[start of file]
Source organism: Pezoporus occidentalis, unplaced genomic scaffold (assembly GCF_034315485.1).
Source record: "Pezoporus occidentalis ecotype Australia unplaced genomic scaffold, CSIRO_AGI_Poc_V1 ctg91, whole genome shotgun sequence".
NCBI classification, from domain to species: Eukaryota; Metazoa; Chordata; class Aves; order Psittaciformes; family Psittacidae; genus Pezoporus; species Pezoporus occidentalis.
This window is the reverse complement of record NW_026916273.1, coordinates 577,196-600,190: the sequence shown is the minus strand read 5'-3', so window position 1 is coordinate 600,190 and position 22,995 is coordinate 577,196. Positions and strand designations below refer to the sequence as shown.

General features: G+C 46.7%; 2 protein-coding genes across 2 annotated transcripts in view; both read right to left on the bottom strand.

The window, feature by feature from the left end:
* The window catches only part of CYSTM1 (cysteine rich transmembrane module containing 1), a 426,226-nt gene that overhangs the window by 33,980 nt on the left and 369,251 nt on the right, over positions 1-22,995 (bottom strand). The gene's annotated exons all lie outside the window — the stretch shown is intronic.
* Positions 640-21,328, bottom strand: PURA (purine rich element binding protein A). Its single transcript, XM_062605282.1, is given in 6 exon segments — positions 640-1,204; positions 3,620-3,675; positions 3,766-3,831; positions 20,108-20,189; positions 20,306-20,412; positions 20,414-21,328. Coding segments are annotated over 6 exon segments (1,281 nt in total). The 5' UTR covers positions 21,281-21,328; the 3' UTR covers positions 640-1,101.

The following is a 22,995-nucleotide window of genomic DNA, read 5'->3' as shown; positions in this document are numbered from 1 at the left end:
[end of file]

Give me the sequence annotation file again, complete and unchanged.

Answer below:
Source organism: Pezoporus occidentalis, unplaced genomic scaffold (assembly GCF_034315485.1).
Source record: "Pezoporus occidentalis ecotype Australia unplaced genomic scaffold, CSIRO_AGI_Poc_V1 ctg91, whole genome shotgun sequence".
NCBI classification, from domain to species: Eukaryota; Metazoa; Chordata; class Aves; order Psittaciformes; family Psittacidae; genus Pezoporus; species Pezoporus occidentalis.
This window is the reverse complement of record NW_026916273.1, coordinates 577,196-600,190: the sequence shown is the minus strand read 5'-3', so window position 1 is coordinate 600,190 and position 22,995 is coordinate 577,196. Positions and strand designations below refer to the sequence as shown.

General features: G+C 46.7%; 2 protein-coding genes across 2 annotated transcripts in view; both read right to left on the bottom strand.

The window, feature by feature from the left end:
* The window catches only part of CYSTM1 (cysteine rich transmembrane module containing 1), a 426,226-nt gene that overhangs the window by 33,980 nt on the left and 369,251 nt on the right, over positions 1-22,995 (bottom strand). The gene's annotated exons all lie outside the window — the stretch shown is intronic.
* Positions 640-21,328, bottom strand: PURA (purine rich element binding protein A). Its single transcript, XM_062605282.1, is given in 6 exon segments — positions 640-1,204; positions 3,620-3,675; positions 3,766-3,831; positions 20,108-20,189; positions 20,306-20,412; positions 20,414-21,328. Coding segments are annotated over 6 exon segments (1,281 nt in total). The 5' UTR covers positions 21,281-21,328; the 3' UTR covers positions 640-1,101.

The following is a 22,995-nucleotide window of genomic DNA, read 5'->3' as shown; positions in this document are numbered from 1 at the left end: